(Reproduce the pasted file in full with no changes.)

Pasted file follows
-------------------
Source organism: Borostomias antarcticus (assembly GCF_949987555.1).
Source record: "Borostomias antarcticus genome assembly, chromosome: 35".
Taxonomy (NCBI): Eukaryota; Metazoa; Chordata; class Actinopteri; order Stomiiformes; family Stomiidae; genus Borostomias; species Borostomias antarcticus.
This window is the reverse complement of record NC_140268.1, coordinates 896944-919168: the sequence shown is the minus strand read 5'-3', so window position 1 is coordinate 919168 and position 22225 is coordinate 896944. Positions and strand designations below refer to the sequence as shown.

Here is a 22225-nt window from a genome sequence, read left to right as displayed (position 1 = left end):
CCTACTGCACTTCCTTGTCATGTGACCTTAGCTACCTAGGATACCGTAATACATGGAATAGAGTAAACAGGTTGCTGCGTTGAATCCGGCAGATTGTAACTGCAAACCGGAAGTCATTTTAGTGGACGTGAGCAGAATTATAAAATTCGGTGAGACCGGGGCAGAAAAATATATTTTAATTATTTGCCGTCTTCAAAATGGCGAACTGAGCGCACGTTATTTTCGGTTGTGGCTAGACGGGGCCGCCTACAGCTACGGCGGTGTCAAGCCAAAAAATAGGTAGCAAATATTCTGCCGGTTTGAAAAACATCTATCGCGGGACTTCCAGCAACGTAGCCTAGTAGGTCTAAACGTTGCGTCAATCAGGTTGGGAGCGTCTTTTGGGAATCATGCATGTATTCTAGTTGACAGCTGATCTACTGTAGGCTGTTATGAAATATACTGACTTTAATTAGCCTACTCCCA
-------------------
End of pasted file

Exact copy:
Source organism: Borostomias antarcticus (assembly GCF_949987555.1).
Source record: "Borostomias antarcticus genome assembly, chromosome: 35".
Taxonomy (NCBI): Eukaryota; Metazoa; Chordata; class Actinopteri; order Stomiiformes; family Stomiidae; genus Borostomias; species Borostomias antarcticus.
This window is the reverse complement of record NC_140268.1, coordinates 896944-919168: the sequence shown is the minus strand read 5'-3', so window position 1 is coordinate 919168 and position 22225 is coordinate 896944. Positions and strand designations below refer to the sequence as shown.

Here is a 22225-nt window from a genome sequence, read left to right as displayed (position 1 = left end):
CCTACTGCACTTCCTTGTCATGTGACCTTAGCTACCTAGGATACCGTAATACATGGAATAGAGTAAACAGGTTGCTGCGTTGAATCCGGCAGATTGTAACTGCAAACCGGAAGTCATTTTAGTGGACGTGAGCAGAATTATAAAATTCGGTGAGACCGGGGCAGAAAAATATATTTTAATTATTTGCCGTCTTCAAAATGGCGAACTGAGCGCACGTTATTTTCGGTTGTGGCTAGACGGGGCCGCCTACAGCTACGGCGGTGTCAAGCCAAAAAATAGGTAGCAAATATTCTGCCGGTTTGAAAAACATCTATCGCGGGACTTCCAGCAACGTAGCCTAGTAGGTCTAAACGTTGCGTCAATCAGGTTGGGAGCGTCTTTTGGGAATCATGCATGTATTCTAGTTGACAGCTGATCTACTGTAGGCTGTTATGAAATATACTGACTTTAATTAGCCTACTCCCA